- Add extension for the Crouton browser extension to work
- Add xiwi to be able to run Ubuntu in a browser tab
- Read about more parameters/commands on the official Github page.
Once you type your install script and press enter, Ubuntu should begin to install!
Switching between Ubuntu and Chrome OS
- Press Ctrl+Alt+T to bring up a terminal on your Chromebook.
- Type shell and press enter.
- At the terminal type:
- If you chose encryption, enter your password.
- If you used xiwi and you’re running in a browser tab, you’ve now got Ubuntu running in one of your Chrome tabs. You can resize it as you see fit. Remember that Chrome has a fullscreen mode and a dedicated button to toggle this on and off.
If you’re not running it in a tab, then you’ll be in fullscreen by default. To change back and forth between Ubuntu and Chrome OS, press and hold the following keys:Control+Alt+Shift+Forward
- Congratulations! You’ve now installed Ubuntu and figured out how to switch back and forth from operating systems.
Updating your chroot
Ubuntu may stop working after a Chrome OS update. If that’s the case, update all the installed targets using the following command.
In Chrome OS, open a terminal using Ctrl + Alt + T, then type “shell” and:
sudo sh -e ~/Downloads/crouton -u -n <strong>chrootname</strong>
Where “chrootname” is the name of the chroot you want to update. For example, if you’ve installed Ubuntu 12.04 Precise, the default chrootname is “precise”, or if you installed Ubuntu 14.04 you would use “trusty.”
The journey isn’t over yet, you’ll have to optimize your installation and install software. Go on to the next section to learn more.
Step Four: Optimize your Linux installation
To make your Ubuntu installation awesome and run smoothly you might have to tweak it some. Here are few tips I have gathered that may be able to help you!
The Downloads folder in Chrome OS is the same as the Downloads folder on the Linux desktop, so if you download or create a file in one environment, you can put it in the Downloads folder to make it available in the other as well.
This step is critically important for Broadwell-powered Chromebooks, including:
- Acer Chromebook 15
- Acer C910
- Google Chromebook Pixel
- Acer C740
- Dell Chromebook 13
- Toshiba Chromebook 2 (2015)
In Ubuntu, open a terminal and run the following commands, one by one:
<em><code>sudo apt-get install software-properties-common python-software-properties
sudo add-apt-repository https://download.01.org/gfx/ubuntu/14.04/main
wget --no-check-certificate https://download.01.org/gfx/RPM-GPG-KEY-ilg -O - | sudo apt-key add -
wget --no-check-certificate https://download.01.org/gfx/RPM-GPG-KEY-ilg-2 -O - | sudo apt-key add -
sudo apt-get update
sudo apt-get upgrade</code></em>
- If you’re using XFCE, you should disable the screensaver, which can cause graphics issues in Chrome OS.
- If you’re on a Chromebook Pixel, everything will be tiny and you’ll immediately want to adjust your display resolution. In Unity, this is very easy: in system settings, adjust the display resolution to 1600×1024 (3:2) which instantly makes everything look great across the entire UI. In XFCE, you’ll have to do a bit more work: you can adjust the resolution, adjust the icon size, and so on. Also, see the Crouton Wiki for more information.
- To fix text glitches and missing characters if you have them, open a terminal and run this command:
1sudo apt-get install ttf-ubuntu-font-family
- By default, the brightness and volume keys don’t work. To fix them, you can install the “keyboard” target. Exit Ubuntu, open the Chrome OS terminal by pressing Ctrl + Alt + T, then type “shell” and then use the command below:
12sudo sh -e ~/Downloads/crouton -r <b>ubuntuversion</b> -t keyboard -u
Where “ubuntuversion” is the Ubuntu version you’ve installed (“precise”, “trusty”, etc.)
This will add the “keyboard” target to the existing chroot.
Then, start Ubuntu and use:
Search key + volume keys to change the volume
Search key + brightness keys to change the brightness.
Or you can assign keyboard shortcuts for the two commands mentioned above: System Settings > Keyboard > Shortcuts tab > Custom Shortcuts: click “+” and:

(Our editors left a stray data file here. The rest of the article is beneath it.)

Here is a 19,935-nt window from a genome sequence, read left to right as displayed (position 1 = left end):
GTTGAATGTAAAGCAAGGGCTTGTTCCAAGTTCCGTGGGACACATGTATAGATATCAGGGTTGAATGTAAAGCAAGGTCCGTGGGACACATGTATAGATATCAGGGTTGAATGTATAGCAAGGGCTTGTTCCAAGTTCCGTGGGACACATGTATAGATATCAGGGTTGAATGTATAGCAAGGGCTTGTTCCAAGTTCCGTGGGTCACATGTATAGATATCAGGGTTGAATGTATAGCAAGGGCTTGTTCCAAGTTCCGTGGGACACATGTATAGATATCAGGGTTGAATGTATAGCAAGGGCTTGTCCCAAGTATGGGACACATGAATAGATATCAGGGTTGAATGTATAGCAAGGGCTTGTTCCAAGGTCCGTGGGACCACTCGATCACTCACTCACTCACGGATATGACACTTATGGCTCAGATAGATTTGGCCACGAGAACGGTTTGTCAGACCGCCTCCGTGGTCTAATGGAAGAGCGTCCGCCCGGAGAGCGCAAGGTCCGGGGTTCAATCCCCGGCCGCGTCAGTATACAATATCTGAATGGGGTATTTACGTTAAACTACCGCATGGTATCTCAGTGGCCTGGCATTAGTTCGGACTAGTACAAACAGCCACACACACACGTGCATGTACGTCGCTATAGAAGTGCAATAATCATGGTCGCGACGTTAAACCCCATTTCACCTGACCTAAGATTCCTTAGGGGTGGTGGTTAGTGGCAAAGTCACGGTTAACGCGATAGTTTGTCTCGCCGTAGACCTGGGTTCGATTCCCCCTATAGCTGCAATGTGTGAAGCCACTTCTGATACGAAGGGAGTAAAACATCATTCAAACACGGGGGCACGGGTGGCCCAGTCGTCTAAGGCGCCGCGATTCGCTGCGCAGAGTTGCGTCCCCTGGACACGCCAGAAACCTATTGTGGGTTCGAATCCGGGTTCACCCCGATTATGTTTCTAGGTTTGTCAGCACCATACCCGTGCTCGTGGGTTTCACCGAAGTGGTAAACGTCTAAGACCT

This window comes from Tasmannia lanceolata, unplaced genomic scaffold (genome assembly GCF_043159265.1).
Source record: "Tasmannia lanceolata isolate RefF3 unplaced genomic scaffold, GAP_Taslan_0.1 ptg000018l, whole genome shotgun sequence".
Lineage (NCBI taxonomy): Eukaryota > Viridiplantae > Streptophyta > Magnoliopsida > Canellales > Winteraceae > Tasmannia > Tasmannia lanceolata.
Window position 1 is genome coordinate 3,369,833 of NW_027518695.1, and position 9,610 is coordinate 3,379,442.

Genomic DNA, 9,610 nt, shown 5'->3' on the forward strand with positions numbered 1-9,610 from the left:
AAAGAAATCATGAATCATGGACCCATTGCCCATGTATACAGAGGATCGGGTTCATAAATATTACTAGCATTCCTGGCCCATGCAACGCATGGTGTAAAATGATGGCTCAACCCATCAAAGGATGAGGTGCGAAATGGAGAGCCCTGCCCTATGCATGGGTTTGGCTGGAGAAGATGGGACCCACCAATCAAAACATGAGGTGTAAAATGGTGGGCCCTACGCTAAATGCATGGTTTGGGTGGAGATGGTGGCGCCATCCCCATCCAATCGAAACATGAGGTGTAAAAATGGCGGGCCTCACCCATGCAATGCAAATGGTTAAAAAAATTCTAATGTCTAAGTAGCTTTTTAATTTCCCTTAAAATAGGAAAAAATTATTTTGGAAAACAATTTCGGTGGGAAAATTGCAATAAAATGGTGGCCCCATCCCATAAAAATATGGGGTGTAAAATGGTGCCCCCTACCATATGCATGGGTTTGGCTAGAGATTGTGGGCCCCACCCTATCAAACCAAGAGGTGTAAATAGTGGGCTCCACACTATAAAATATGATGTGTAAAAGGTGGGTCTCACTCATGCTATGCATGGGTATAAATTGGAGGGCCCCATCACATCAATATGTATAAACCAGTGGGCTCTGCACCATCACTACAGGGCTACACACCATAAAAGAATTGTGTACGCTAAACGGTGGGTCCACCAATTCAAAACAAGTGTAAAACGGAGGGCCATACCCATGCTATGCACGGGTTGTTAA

for increasing the brightness: under “Name” enter “Brightness Up” and under command: “brightness up”
for decreasing the brightness (click “+” again): under “Name” enter “Brightness Down” and under command, use: “brightness down”.
Upon first installing Ubuntu, open Xterm and run this command:
sudo apt-get update && sudo apt-get upgrade
By default, Ubuntu comes with only a few applications like Xterm, a file manager, and other small apps. On every new build, I personally install Gnome Terminal, gedit (text editor), and file-roller (archive manager). To do this open a terminal and run:
sudo apt-get install gnome-terminal file-roller gedit
With tweak tools you can customize your desktop with far more flexibility than you can with the default options. There are two great tweak tools you will want to add: unity-tweak-tool and gnome-tweak-tool. To install these, open a terminal window and run:
sudo apt-get install unity-tweak-tool gnome-tweak-tool
Oddly enough, you won’t find entries for either tool in the dashboard, so you have to run them from the terminal. The apps are run with the following commands:
With each tool, you’ll gain significant control over the look and feel of your desktop.
sudo apt-get install software-center
<em>sudo apt-get install vlc browser-plugin-vlc</em>
You can install Minecraft by downloading the launcher from https://minecraft.net/download or via the terminal:
sudo add-apt-repository ppa:minecraft-installer-peeps/minecraft-installer
sudo apt-get update
sudo apt-get install minecraft-installer
You can install Steam via store.steampowered.com or via the terminal:
sudo apt-get install gdebi-core
sudo gdebi steam.deb
You can install GIMP via the Software Center or via the terminal:
sudo apt-get install gimp
Download via the web at http://www.skype.com/en/download-skype/skype-for-linux/
Download via the web at https://www.libreoffice.org/download/libreoffice-fresh/
Step Five: How to Log Out
Once you’re done in Ubuntu, log out using the “Log Off” command and wait for the system to log out and for the shell prompt to reappear. At that point, you can close out that tab and go back to Chrome OS as usual.
To log back in follow the latter half of step 3 again. To switch back and forth use Control+Alt+Shift+Forward.
Enjoy your Linux installation! In the comment section below, let me know how you are liking it (or not) and if you have any post-install tips or suggestions!
If for some reason you want to remove your Ubuntu installation completely it is easy to remove. On boot at the “OS Verification Off” screen, simply press the space bar. This will wipe your Chromebook files that are stored on your internal drive so backup any files before doing this.